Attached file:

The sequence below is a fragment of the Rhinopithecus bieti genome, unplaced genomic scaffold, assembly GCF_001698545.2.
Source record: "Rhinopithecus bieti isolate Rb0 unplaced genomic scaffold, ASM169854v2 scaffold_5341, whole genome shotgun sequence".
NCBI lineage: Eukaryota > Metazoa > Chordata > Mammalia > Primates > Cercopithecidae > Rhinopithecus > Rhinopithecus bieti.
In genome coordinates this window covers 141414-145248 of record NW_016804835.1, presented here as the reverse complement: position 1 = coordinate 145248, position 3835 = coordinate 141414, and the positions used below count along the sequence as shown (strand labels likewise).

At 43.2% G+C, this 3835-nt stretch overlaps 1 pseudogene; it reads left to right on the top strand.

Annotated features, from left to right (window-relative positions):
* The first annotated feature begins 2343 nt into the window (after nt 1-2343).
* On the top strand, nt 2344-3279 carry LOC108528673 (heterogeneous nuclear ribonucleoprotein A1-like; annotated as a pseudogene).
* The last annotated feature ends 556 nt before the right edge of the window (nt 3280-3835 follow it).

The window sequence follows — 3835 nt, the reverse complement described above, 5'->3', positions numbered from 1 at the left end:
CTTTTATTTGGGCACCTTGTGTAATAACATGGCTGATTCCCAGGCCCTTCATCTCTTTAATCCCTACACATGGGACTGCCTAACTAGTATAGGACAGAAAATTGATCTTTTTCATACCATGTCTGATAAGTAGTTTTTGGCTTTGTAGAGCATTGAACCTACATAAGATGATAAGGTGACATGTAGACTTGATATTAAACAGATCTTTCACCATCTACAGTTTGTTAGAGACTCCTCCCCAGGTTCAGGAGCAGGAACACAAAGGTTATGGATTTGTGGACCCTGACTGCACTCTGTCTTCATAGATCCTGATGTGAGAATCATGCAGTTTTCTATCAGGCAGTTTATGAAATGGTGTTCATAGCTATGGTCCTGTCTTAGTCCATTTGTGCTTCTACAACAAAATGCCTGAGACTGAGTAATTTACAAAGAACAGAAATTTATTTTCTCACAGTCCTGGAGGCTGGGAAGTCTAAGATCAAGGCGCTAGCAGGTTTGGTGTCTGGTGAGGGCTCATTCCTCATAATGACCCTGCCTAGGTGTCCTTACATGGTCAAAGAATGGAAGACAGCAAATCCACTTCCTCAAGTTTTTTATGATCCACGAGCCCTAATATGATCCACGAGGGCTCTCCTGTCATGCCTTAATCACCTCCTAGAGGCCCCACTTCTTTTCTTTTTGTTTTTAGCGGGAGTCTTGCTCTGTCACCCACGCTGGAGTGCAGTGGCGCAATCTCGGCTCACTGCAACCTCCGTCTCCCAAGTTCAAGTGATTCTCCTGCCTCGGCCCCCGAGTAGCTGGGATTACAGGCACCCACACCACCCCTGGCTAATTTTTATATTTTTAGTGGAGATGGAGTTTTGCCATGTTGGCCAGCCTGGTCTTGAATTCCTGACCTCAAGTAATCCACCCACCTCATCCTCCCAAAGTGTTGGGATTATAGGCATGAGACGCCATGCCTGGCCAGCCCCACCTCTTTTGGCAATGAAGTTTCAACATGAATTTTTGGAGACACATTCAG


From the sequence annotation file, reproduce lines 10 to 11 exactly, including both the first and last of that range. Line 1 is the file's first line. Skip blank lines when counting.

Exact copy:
The window sequence follows — 3835 nt, the reverse complement described above, 5'->3', positions numbered from 1 at the left end:
CTTTTATTTGGGCACCTTGTGTAATAACATGGCTGATTCCCAGGCCCTTCATCTCTTTAATCCCTACACATGGGACTGCCTAACTAGTATAGGACAGAAAATTGATCTTTTTCATACCATGTCTGATAAGTAGTTTTTGGCTTTGTAGAGCATTGAACCTACATAAGATGATAAGGTGACATGTAGACTTGATATTAAACAGATCTTTCACCATCTACAGTTTGTTAGAGACTCCTCCCCAGGTTCAGGAGCAGGAACACAAAGGTTATGGATTTGTGGACCCTGACTGCACTCTGTCTTCATAGATCCTGATGTGAGAATCATGCAGTTTTCTATCAGGCAGTTTATGAAATGGTGTTCATAGCTATGGTCCTGTCTTAGTCCATTTGTGCTTCTACAACAAAATGCCTGAGACTGAGTAATTTACAAAGAACAGAAATTTATTTTCTCACAGTCCTGGAGGCTGGGAAGTCTAAGATCAAGGCGCTAGCAGGTTTGGTGTCTGGTGAGGGCTCATTCCTCATAATGACCCTGCCTAGGTGTCCTTACATGGTCAAAGAATGGAAGACAGCAAATCCACTTCCTCAAGTTTTTTATGATCCACGAGCCCTAATATGATCCACGAGGGCTCTCCTGTCATGCCTTAATCACCTCCTAGAGGCCCCACTTCTTTTCTTTTTGTTTTTAGCGGGAGTCTTGCTCTGTCACCCACGCTGGAGTGCAGTGGCGCAATCTCGGCTCACTGCAACCTCCGTCTCCCAAGTTCAAGTGATTCTCCTGCCTCGGCCCCCGAGTAGCTGGGATTACAGGCACCCACACCACCCCTGGCTAATTTTTATATTTTTAGTGGAGATGGAGTTTTGCCATGTTGGCCAGCCTGGTCTTGAATTCCTGACCTCAAGTAATCCACCCACCTCATCCTCCCAAAGTGTTGGGATTATAGGCATGAGACGCCATGCCTGGCCAGCCCCACCTCTTTTGGCAATGAAGTTTCAACATGAATTTTTGGAGACACATTCAG